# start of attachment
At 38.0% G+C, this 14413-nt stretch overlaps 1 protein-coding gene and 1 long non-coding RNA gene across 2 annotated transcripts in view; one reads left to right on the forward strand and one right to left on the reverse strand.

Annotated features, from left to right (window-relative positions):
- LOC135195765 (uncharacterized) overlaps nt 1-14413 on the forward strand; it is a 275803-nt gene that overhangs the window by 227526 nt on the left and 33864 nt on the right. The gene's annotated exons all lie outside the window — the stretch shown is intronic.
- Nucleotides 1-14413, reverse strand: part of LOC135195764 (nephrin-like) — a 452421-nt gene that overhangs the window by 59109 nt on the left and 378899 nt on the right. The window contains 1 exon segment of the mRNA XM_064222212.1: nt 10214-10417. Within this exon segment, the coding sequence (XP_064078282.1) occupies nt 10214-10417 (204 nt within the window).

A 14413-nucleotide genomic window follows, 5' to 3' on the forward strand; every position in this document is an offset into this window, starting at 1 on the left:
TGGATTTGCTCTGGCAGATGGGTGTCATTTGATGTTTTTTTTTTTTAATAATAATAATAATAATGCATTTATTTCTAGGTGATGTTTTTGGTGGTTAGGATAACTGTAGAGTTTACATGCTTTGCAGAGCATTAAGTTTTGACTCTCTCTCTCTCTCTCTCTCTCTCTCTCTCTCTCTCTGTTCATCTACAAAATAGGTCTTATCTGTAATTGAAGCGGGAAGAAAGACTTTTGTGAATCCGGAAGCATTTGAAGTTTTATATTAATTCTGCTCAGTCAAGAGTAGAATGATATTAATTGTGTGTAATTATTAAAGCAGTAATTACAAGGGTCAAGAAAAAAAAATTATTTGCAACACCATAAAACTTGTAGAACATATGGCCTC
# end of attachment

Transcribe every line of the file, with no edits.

At 38.0% G+C, this 14413-nt stretch overlaps 1 protein-coding gene and 1 long non-coding RNA gene across 2 annotated transcripts in view; one reads left to right on the forward strand and one right to left on the reverse strand.

Annotated features, from left to right (window-relative positions):
- LOC135195765 (uncharacterized) overlaps nt 1-14413 on the forward strand; it is a 275803-nt gene that overhangs the window by 227526 nt on the left and 33864 nt on the right. The gene's annotated exons all lie outside the window — the stretch shown is intronic.
- Nucleotides 1-14413, reverse strand: part of LOC135195764 (nephrin-like) — a 452421-nt gene that overhangs the window by 59109 nt on the left and 378899 nt on the right. The window contains 1 exon segment of the mRNA XM_064222212.1: nt 10214-10417. Within this exon segment, the coding sequence (XP_064078282.1) occupies nt 10214-10417 (204 nt within the window).

A 14413-nucleotide genomic window follows, 5' to 3' on the forward strand; every position in this document is an offset into this window, starting at 1 on the left:
TGGATTTGCTCTGGCAGATGGGTGTCATTTGATGTTTTTTTTTTTTAATAATAATAATAATAATGCATTTATTTCTAGGTGATGTTTTTGGTGGTTAGGATAACTGTAGAGTTTACATGCTTTGCAGAGCATTAAGTTTTGACTCTCTCTCTCTCTCTCTCTCTCTCTCTCTCTCTCTCTGTTCATCTACAAAATAGGTCTTATCTGTAATTGAAGCGGGAAGAAAGACTTTTGTGAATCCGGAAGCATTTGAAGTTTTATATTAATTCTGCTCAGTCAAGAGTAGAATGATATTAATTGTGTGTAATTATTAAAGCAGTAATTACAAGGGTCAAGAAAAAAAAATTATTTGCAACACCATAAAACTTGTAGAACATATGGCCTC